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Int J Pediatr Otorhinolaryngol. 2012 Jan;76(1):49-51. doi: 10.1016/j.ijporl.2011.09.029. Epub 2011 Oct 21.

Risk of acute otitis media in relation to acute bronchiolitis in children.

Author information

1
Department of Otorhinolaryngology, Faculty of Medicine, Minia University, Egypt. magomaa@yahoo.com

Abstract

OBJECTIVE:

A prospective study was carried out to evaluate the prevalence and the etiology of acute otitis media (AOM) in children with acute bronchiolitis. Also to determine whether AOM occurring with acute bronchiolitis is accompanied with another pathogens or not.

SUBJECTS AND METHODS:

One hundred and eighty children with acute bronchiolitis aged 3-18 months who were admitted to pediatrics department, Minia University hospital, were included in the study done in the winter and spring of 2009. In patients with AOM at entry or developed AOM within 14 days, Gram-stained smears, bacterial cultures, and enzyme-linked immunosorbent assay (ELISA) were performed on middle-ear aspirates to detect the presence of bacterial pathogens and RSV respectively.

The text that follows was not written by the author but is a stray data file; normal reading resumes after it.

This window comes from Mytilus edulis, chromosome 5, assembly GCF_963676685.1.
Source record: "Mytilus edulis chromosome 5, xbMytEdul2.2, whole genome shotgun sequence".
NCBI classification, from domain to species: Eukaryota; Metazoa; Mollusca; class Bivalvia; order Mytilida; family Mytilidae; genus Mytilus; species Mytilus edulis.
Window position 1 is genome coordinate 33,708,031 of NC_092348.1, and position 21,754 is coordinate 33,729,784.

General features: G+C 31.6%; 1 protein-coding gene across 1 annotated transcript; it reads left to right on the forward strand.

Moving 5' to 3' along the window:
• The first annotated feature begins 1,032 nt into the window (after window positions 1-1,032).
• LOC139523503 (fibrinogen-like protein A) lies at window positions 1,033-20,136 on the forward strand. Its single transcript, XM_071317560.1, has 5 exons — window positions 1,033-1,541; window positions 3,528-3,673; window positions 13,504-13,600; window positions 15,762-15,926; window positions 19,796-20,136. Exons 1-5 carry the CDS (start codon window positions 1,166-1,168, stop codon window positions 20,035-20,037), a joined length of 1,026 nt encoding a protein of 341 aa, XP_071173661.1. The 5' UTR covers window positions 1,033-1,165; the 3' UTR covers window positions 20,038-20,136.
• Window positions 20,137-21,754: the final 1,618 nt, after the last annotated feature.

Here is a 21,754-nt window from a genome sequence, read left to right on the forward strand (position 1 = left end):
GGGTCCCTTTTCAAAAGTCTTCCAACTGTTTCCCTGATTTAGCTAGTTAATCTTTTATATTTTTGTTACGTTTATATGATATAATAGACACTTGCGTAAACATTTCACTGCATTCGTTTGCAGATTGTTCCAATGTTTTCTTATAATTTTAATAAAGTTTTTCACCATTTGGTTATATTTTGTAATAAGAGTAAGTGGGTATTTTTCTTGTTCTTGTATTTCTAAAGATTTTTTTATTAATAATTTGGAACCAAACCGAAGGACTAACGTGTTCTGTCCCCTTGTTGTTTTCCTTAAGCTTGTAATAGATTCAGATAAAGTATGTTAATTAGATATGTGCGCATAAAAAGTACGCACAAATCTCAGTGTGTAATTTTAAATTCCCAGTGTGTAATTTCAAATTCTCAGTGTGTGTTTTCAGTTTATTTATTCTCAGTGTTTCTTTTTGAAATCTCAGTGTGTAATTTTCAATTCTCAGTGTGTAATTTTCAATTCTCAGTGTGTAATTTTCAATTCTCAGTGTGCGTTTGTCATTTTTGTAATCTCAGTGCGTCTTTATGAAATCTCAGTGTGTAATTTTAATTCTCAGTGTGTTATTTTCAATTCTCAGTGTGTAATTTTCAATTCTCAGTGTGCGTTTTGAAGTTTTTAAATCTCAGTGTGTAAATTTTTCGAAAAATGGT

RESULTS:

One hundred children (55.6%) with acute bronchiolitis had AOM at entry or developed AOM within 14 days, 45 patients (25%) had developed otitis media with effusion, and only 35 patients (19.4%) remained free throughout the 2-week observation period. Of 135 middle-ear aspirates (65 unilateral and 35 bilateral), bacterial pathogens were isolated in 86 patients (86%) [37 bacteria alone "37%" and 49 mixed bacteria and RSV "49%"], RSV was identified in 56 patients (56%) of middle ear aspirates [mixed with bacteria in 49 patients and RSV alone in 7 cases (7%).

CONCLUSION:

We concluded that bacterial AOM is a complication in most children with acute bronchiolitis. Streptococcus pneumonia and Haemophilus influenza were the commonest organisms isolated from middle ear aspirate. RSV is identified in 56% of acute otitis media with bronchiolitis.

PMID:
22018925
DOI:
10.1016/j.ijporl.2011.09.029
[Indexed for MEDLINE]

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